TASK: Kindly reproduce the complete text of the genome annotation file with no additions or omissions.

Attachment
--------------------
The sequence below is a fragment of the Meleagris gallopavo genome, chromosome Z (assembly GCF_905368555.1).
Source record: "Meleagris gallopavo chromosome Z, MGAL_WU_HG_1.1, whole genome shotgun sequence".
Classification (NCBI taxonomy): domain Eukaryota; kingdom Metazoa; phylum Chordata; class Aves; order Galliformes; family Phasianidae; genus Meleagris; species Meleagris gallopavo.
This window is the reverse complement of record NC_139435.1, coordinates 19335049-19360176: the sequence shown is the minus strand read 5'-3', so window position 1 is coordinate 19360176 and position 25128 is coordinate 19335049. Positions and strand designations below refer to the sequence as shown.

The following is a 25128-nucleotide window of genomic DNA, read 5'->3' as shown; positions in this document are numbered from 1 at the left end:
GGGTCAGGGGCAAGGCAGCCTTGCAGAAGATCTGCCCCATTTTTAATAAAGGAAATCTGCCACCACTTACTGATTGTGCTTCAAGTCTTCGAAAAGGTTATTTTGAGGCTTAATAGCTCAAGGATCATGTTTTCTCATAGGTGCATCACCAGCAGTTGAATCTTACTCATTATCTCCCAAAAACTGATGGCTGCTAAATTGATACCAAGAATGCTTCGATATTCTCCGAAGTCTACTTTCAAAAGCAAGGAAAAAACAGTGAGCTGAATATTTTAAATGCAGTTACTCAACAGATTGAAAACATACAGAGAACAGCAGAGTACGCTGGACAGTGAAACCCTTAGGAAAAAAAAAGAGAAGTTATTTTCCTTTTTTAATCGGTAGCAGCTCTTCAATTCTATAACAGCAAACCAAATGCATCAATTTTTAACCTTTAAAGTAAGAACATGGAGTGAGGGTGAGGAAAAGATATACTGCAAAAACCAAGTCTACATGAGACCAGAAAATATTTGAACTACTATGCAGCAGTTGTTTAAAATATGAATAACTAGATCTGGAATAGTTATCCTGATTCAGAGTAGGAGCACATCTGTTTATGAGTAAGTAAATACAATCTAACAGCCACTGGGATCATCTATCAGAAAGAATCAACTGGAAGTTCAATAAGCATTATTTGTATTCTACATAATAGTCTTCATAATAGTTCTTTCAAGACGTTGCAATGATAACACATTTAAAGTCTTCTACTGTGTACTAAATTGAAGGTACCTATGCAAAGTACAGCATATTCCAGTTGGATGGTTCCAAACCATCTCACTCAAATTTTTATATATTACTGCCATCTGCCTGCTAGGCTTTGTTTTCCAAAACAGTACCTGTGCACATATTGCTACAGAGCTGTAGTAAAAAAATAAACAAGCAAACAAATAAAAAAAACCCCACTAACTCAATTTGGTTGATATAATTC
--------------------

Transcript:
The sequence below is a fragment of the Meleagris gallopavo genome, chromosome Z (assembly GCF_905368555.1).
Source record: "Meleagris gallopavo chromosome Z, MGAL_WU_HG_1.1, whole genome shotgun sequence".
Classification (NCBI taxonomy): domain Eukaryota; kingdom Metazoa; phylum Chordata; class Aves; order Galliformes; family Phasianidae; genus Meleagris; species Meleagris gallopavo.
This window is the reverse complement of record NC_139435.1, coordinates 19335049-19360176: the sequence shown is the minus strand read 5'-3', so window position 1 is coordinate 19360176 and position 25128 is coordinate 19335049. Positions and strand designations below refer to the sequence as shown.

The following is a 25128-nucleotide window of genomic DNA, read 5'->3' as shown; positions in this document are numbered from 1 at the left end:
GGGTCAGGGGCAAGGCAGCCTTGCAGAAGATCTGCCCCATTTTTAATAAAGGAAATCTGCCACCACTTACTGATTGTGCTTCAAGTCTTCGAAAAGGTTATTTTGAGGCTTAATAGCTCAAGGATCATGTTTTCTCATAGGTGCATCACCAGCAGTTGAATCTTACTCATTATCTCCCAAAAACTGATGGCTGCTAAATTGATACCAAGAATGCTTCGATATTCTCCGAAGTCTACTTTCAAAAGCAAGGAAAAAACAGTGAGCTGAATATTTTAAATGCAGTTACTCAACAGATTGAAAACATACAGAGAACAGCAGAGTACGCTGGACAGTGAAACCCTTAGGAAAAAAAAAGAGAAGTTATTTTCCTTTTTTAATCGGTAGCAGCTCTTCAATTCTATAACAGCAAACCAAATGCATCAATTTTTAACCTTTAAAGTAAGAACATGGAGTGAGGGTGAGGAAAAGATATACTGCAAAAACCAAGTCTACATGAGACCAGAAAATATTTGAACTACTATGCAGCAGTTGTTTAAAATATGAATAACTAGATCTGGAATAGTTATCCTGATTCAGAGTAGGAGCACATCTGTTTATGAGTAAGTAAATACAATCTAACAGCCACTGGGATCATCTATCAGAAAGAATCAACTGGAAGTTCAATAAGCATTATTTGTATTCTACATAATAGTCTTCATAATAGTTCTTTCAAGACGTTGCAATGATAACACATTTAAAGTCTTCTACTGTGTACTAAATTGAAGGTACCTATGCAAAGTACAGCATATTCCAGTTGGATGGTTCCAAACCATCTCACTCAAATTTTTATATATTACTGCCATCTGCCTGCTAGGCTTTGTTTTCCAAAACAGTACCTGTGCACATATTGCTACAGAGCTGTAGTAAAAAAATAAACAAGCAAACAAATAAAAAAAACCCCACTAACTCAATTTGGTTGATATAATTC